Recently, I was in Silicon Valley, where I did a little shopping. I'm a people-watcher, and a charming young boy, perhaps three or four years old, caught my eye. He was with his father, and the two were apparently waiting for the boy's mother, who was trying on clothes. Time and again, the young boy tried to engage his father's attention, to no avail. Completely frustrated with the interruption of wherever the father's thoughts were taking him, the dad whipped out a smartphone, put on a movie, and shoved it under his son's face. The father continued looking out into space, while the child, slack-jawed, focused on the movie, his face bathed in the usual smartphone glow (a phenomenon I call receiving an iTan).
In the father's defense, he might have been having a Really Bad Day, but I don't think so. Rather, the father was medicating his son with an iPhone. In so doing, using Sherry Turkle's terminology, the father and son could now be alone together. This is a scene I see play out all the time. I'm no longer surprised when, walking along the beach, I see a whale breaching, only to look back at the shore and see a family, heads down in their smart devices, oblivious to the world beyond their screens. I suppose, using a title from the Grant Naylor book, they found their computing experience to be Better Than Life.
I am an expert in computing, not in children (although my wife is, as a child and family therapist who was in private practice), and I have no children of my own (although we have been godparents to about a dozen kids and have also brought a single mother and her child into our household for a few years). That said, I recognize when technology is being used as a substitute for reality, and what I was witnessing was one such case. From my perspective, a child needs time to dream, and while tablets and such are useful in moderation, they are never a substitute for human interaction, especially when one is learning how to grow up.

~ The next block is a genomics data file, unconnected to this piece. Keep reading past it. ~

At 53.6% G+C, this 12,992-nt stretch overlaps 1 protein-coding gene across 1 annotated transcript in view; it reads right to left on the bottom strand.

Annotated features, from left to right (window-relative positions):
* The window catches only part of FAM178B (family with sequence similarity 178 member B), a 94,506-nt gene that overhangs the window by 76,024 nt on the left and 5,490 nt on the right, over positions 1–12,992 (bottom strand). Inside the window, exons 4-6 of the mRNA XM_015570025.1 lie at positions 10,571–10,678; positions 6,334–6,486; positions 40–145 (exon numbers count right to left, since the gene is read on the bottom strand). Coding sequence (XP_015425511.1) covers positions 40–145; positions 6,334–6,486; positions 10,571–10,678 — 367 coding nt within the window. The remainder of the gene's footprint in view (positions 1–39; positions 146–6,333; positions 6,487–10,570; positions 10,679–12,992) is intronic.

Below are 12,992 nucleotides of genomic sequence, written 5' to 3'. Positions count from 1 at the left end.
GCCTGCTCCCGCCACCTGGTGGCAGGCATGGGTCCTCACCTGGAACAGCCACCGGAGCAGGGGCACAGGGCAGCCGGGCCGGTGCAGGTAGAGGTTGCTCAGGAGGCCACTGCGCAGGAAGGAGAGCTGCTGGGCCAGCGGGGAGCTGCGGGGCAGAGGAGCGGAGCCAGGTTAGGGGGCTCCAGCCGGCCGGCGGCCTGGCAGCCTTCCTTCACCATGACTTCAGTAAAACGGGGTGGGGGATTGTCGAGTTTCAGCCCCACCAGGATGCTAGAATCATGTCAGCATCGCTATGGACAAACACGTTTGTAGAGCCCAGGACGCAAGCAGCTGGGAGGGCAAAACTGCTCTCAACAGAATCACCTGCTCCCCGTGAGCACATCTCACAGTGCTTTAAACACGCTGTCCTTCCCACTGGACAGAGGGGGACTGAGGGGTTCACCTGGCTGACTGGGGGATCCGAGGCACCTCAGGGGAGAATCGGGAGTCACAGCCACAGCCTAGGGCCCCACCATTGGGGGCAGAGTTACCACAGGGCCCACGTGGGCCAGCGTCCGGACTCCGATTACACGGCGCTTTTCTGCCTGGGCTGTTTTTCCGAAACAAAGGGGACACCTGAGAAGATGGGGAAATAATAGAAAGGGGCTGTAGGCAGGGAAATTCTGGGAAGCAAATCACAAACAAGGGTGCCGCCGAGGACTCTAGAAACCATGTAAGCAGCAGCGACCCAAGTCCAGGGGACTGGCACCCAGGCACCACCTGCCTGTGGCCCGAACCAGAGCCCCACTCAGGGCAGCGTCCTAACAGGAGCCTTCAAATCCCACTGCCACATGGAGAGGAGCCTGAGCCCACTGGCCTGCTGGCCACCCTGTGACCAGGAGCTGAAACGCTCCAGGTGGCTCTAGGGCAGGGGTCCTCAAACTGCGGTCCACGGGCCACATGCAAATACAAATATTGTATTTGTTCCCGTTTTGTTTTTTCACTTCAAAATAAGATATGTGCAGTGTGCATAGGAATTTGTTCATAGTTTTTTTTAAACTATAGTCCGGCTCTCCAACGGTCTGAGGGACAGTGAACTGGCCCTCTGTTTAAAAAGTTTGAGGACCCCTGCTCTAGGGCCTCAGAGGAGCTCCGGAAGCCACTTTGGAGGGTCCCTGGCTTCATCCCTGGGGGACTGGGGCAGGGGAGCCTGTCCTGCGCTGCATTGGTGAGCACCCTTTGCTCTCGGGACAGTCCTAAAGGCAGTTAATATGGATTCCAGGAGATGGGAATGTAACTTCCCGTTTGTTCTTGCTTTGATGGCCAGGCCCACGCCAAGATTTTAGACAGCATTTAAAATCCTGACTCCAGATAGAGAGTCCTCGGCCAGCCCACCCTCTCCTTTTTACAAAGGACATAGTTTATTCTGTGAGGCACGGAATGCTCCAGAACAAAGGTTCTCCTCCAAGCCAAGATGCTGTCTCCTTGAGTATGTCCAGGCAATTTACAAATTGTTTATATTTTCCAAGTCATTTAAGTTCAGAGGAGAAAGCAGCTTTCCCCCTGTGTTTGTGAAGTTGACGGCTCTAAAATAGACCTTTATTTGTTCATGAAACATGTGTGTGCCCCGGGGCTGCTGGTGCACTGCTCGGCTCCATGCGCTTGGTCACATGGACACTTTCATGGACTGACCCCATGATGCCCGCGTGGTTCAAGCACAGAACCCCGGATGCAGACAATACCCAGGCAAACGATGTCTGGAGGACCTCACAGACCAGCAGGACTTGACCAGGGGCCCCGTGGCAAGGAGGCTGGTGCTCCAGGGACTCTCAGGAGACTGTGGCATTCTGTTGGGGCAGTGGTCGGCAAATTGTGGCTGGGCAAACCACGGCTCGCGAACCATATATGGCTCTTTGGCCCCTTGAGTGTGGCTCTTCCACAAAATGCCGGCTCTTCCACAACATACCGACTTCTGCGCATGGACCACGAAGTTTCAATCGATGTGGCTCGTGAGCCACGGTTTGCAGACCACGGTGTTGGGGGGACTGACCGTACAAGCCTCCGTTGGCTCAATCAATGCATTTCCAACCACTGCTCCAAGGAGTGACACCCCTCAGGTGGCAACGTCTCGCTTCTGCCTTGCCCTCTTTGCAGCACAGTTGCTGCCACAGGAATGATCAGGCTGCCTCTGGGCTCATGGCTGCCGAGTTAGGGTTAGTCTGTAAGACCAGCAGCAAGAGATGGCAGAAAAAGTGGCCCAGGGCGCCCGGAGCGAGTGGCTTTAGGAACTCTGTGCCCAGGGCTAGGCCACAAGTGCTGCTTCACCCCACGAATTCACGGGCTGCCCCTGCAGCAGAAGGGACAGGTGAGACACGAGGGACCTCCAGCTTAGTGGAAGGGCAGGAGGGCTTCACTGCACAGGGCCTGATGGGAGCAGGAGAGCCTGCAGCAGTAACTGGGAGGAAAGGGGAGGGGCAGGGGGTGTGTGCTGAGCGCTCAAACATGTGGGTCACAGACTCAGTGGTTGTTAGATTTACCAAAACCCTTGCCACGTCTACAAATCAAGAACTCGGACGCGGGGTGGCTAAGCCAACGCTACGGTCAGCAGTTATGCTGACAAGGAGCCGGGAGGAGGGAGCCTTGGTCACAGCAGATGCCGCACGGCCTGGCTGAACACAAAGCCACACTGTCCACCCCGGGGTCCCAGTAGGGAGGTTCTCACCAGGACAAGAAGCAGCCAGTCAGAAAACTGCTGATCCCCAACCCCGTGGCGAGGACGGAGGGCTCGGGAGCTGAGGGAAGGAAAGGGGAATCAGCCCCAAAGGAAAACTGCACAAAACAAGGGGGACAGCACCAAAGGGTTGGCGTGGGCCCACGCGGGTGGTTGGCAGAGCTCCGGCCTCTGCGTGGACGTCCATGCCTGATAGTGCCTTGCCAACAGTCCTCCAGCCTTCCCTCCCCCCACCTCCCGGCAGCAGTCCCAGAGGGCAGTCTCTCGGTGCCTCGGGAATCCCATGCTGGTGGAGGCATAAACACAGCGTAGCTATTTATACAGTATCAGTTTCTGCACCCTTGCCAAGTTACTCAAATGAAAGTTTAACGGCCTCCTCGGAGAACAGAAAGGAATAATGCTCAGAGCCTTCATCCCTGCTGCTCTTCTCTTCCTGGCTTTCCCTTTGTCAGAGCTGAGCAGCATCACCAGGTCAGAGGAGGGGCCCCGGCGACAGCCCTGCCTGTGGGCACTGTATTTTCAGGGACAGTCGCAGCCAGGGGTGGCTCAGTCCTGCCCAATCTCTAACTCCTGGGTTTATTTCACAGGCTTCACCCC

Turkle's Alone Together and Carr's The Shallows offer some evidence of the effect that technology has upon us when we immerse ourselves inside it, at the expense of being fully present in the world. There is work to be done to deeply, scientifically understand the implications of computing, but nonetheless…look! Squirrel!!!
Sorry, I was distracted there for a moment.
But that's the point. We don't yet know fully the implications of intimate computing on the individual, nor likely will we for a generation or so. While I'm confident that the human spirit will adapt, I'm also certain that all of us—especially children—need some boredom in our life. The intentional use of computing is a good thing, even if that means intentionally not using that technology from time to time, as a sort of digital sabbatical.
As such, we need more boring software, software that's so fundamentally boring that it disappears. If you must have a tablet in a child's face, then devise a killer app that would engage the child and the people in the immediate vicinity in such a way that they're required to interact with one another. Perhaps this might be an augmented reality app for a child's game of I Spy, or counting or spelling games that are contextual to the world around the child. You know, stuff that is part of the boring real world.
Now that's the kind of boring software we need much more of.
Grady Booch is an IBM Fellow and one of the UML's original authors. He's currently developing Computing: The Human Experience, a major transmedia project for public broadcast. Contact him at email@example.com.